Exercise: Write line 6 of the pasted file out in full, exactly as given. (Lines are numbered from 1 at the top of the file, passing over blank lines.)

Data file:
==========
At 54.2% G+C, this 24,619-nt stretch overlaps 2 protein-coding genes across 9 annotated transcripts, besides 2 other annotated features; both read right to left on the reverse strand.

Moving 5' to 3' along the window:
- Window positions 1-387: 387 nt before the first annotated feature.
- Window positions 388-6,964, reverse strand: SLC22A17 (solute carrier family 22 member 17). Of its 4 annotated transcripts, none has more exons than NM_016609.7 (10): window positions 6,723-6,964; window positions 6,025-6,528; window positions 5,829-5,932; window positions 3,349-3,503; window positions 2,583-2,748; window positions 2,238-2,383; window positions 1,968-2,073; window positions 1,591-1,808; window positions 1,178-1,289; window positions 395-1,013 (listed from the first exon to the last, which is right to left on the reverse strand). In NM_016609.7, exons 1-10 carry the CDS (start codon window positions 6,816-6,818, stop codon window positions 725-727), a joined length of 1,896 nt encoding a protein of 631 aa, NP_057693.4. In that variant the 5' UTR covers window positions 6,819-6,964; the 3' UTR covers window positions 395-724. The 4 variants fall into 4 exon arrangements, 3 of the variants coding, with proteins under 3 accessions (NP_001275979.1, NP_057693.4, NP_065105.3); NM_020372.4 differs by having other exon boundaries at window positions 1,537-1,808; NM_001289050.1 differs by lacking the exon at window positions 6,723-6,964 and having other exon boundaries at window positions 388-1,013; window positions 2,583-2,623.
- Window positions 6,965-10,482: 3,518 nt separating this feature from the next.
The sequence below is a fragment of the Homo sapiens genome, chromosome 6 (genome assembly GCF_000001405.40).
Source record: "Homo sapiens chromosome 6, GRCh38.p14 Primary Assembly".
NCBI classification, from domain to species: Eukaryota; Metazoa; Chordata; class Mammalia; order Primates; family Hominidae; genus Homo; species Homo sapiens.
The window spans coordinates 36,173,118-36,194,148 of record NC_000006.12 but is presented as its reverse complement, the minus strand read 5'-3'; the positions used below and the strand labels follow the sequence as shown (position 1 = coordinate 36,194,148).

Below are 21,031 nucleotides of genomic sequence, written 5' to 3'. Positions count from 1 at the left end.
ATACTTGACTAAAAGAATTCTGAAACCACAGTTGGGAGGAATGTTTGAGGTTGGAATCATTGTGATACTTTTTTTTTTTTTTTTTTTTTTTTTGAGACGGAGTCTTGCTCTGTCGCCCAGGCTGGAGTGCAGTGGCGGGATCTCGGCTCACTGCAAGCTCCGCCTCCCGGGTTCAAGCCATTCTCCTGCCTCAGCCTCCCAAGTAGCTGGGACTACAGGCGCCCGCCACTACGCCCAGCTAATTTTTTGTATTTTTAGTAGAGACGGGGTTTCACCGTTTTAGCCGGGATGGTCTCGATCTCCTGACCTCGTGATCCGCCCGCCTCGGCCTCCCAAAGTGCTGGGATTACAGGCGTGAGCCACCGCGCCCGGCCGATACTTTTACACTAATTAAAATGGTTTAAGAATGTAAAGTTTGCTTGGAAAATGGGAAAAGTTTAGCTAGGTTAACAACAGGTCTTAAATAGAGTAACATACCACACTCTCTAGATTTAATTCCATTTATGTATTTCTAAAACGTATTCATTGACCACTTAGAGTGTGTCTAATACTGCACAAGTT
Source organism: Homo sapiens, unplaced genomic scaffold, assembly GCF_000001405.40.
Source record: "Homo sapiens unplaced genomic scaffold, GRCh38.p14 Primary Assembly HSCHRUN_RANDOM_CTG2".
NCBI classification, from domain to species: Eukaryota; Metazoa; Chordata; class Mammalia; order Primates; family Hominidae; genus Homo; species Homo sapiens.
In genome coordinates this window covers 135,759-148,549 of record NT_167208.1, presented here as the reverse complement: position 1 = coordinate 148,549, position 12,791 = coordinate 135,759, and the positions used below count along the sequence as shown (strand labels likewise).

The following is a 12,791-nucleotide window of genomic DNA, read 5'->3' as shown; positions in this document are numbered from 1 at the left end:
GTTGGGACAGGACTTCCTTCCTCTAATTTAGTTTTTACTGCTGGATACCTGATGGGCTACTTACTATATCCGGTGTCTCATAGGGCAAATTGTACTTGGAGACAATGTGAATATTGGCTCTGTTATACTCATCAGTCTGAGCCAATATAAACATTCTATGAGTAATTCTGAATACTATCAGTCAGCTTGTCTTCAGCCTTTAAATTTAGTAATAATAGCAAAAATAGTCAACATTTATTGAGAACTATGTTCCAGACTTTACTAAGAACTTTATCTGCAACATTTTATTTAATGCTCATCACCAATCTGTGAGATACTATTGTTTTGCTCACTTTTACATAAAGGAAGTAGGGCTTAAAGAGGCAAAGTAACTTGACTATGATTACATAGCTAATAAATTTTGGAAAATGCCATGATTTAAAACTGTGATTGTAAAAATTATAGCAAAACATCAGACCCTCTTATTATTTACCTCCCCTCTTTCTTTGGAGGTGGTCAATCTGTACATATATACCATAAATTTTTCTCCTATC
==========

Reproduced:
The sequence below is a fragment of the Homo sapiens genome, chromosome 6 (genome assembly GCF_000001405.40).